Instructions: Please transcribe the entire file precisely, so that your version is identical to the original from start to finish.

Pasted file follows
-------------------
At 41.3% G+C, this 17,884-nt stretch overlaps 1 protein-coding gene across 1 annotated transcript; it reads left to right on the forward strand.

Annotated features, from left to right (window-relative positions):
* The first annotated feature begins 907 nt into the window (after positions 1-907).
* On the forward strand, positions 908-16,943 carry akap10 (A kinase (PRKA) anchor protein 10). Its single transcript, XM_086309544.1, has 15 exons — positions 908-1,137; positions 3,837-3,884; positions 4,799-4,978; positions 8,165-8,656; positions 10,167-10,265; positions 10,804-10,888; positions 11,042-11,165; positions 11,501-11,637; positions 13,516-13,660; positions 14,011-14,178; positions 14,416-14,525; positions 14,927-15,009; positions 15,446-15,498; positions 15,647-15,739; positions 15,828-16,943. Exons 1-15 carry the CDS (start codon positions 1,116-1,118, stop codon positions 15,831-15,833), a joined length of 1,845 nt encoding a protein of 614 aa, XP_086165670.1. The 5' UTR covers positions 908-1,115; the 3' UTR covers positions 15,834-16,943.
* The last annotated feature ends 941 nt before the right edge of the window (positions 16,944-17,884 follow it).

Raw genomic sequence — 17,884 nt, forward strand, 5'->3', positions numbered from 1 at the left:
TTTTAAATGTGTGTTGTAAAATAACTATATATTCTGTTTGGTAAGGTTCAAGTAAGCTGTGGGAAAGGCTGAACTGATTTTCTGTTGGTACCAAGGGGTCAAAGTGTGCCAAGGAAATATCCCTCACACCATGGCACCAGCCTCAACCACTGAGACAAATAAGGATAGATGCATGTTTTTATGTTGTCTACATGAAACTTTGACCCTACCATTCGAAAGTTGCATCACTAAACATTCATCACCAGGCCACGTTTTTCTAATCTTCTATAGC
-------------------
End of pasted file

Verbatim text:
At 41.3% G+C, this 17,884-nt stretch overlaps 1 protein-coding gene across 1 annotated transcript; it reads left to right on the forward strand.

Annotated features, from left to right (window-relative positions):
* The first annotated feature begins 907 nt into the window (after positions 1-907).
* On the forward strand, positions 908-16,943 carry akap10 (A kinase (PRKA) anchor protein 10). Its single transcript, XM_086309544.1, has 15 exons — positions 908-1,137; positions 3,837-3,884; positions 4,799-4,978; positions 8,165-8,656; positions 10,167-10,265; positions 10,804-10,888; positions 11,042-11,165; positions 11,501-11,637; positions 13,516-13,660; positions 14,011-14,178; positions 14,416-14,525; positions 14,927-15,009; positions 15,446-15,498; positions 15,647-15,739; positions 15,828-16,943. Exons 1-15 carry the CDS (start codon positions 1,116-1,118, stop codon positions 15,831-15,833), a joined length of 1,845 nt encoding a protein of 614 aa, XP_086165670.1. The 5' UTR covers positions 908-1,115; the 3' UTR covers positions 15,834-16,943.
* The last annotated feature ends 941 nt before the right edge of the window (positions 16,944-17,884 follow it).

Raw genomic sequence — 17,884 nt, forward strand, 5'->3', positions numbered from 1 at the left:
TTTTAAATGTGTGTTGTAAAATAACTATATATTCTGTTTGGTAAGGTTCAAGTAAGCTGTGGGAAAGGCTGAACTGATTTTCTGTTGGTACCAAGGGGTCAAAGTGTGCCAAGGAAATATCCCTCACACCATGGCACCAGCCTCAACCACTGAGACAAATAAGGATAGATGCATGTTTTTATGTTGTCTACATGAAACTTTGACCCTACCATTCGAAAGTTGCATCACTAAACATTCATCACCAGGCCACGTTTTTCTAATCTTCTATAGC